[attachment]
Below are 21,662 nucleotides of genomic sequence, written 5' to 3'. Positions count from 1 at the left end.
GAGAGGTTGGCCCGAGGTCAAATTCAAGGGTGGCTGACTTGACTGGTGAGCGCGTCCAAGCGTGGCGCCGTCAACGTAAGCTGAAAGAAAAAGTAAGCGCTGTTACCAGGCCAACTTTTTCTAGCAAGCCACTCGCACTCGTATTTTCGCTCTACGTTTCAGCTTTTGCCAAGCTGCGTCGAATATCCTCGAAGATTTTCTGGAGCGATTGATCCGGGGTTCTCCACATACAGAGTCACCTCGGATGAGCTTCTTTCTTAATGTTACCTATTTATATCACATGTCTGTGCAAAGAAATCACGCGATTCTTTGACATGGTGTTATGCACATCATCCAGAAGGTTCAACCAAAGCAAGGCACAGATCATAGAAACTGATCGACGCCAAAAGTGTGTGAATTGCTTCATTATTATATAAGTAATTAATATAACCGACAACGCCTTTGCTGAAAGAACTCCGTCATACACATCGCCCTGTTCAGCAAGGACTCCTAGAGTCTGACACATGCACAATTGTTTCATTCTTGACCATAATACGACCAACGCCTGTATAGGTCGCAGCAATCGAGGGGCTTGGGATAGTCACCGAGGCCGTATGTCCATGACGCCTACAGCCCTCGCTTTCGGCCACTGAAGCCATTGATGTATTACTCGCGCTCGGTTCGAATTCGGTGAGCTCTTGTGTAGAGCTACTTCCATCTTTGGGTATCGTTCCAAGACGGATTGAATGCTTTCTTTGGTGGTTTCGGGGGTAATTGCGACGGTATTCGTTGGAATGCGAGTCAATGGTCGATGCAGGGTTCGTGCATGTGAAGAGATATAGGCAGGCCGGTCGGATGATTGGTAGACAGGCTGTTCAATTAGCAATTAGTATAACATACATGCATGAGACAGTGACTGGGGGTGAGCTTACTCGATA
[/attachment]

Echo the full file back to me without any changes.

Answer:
Below are 21,662 nucleotides of genomic sequence, written 5' to 3'. Positions count from 1 at the left end.
GAGAGGTTGGCCCGAGGTCAAATTCAAGGGTGGCTGACTTGACTGGTGAGCGCGTCCAAGCGTGGCGCCGTCAACGTAAGCTGAAAGAAAAAGTAAGCGCTGTTACCAGGCCAACTTTTTCTAGCAAGCCACTCGCACTCGTATTTTCGCTCTACGTTTCAGCTTTTGCCAAGCTGCGTCGAATATCCTCGAAGATTTTCTGGAGCGATTGATCCGGGGTTCTCCACATACAGAGTCACCTCGGATGAGCTTCTTTCTTAATGTTACCTATTTATATCACATGTCTGTGCAAAGAAATCACGCGATTCTTTGACATGGTGTTATGCACATCATCCAGAAGGTTCAACCAAAGCAAGGCACAGATCATAGAAACTGATCGACGCCAAAAGTGTGTGAATTGCTTCATTATTATATAAGTAATTAATATAACCGACAACGCCTTTGCTGAAAGAACTCCGTCATACACATCGCCCTGTTCAGCAAGGACTCCTAGAGTCTGACACATGCACAATTGTTTCATTCTTGACCATAATACGACCAACGCCTGTATAGGTCGCAGCAATCGAGGGGCTTGGGATAGTCACCGAGGCCGTATGTCCATGACGCCTACAGCCCTCGCTTTCGGCCACTGAAGCCATTGATGTATTACTCGCGCTCGGTTCGAATTCGGTGAGCTCTTGTGTAGAGCTACTTCCATCTTTGGGTATCGTTCCAAGACGGATTGAATGCTTTCTTTGGTGGTTTCGGGGGTAATTGCGACGGTATTCGTTGGAATGCGAGTCAATGGTCGATGCAGGGTTCGTGCATGTGAAGAGATATAGGCAGGCCGGTCGGATGATTGGTAGACAGGCTGTTCAATTAGCAATTAGTATAACATACATGCATGAGACAGTGACTGGGGGTGAGCTTACTCGATA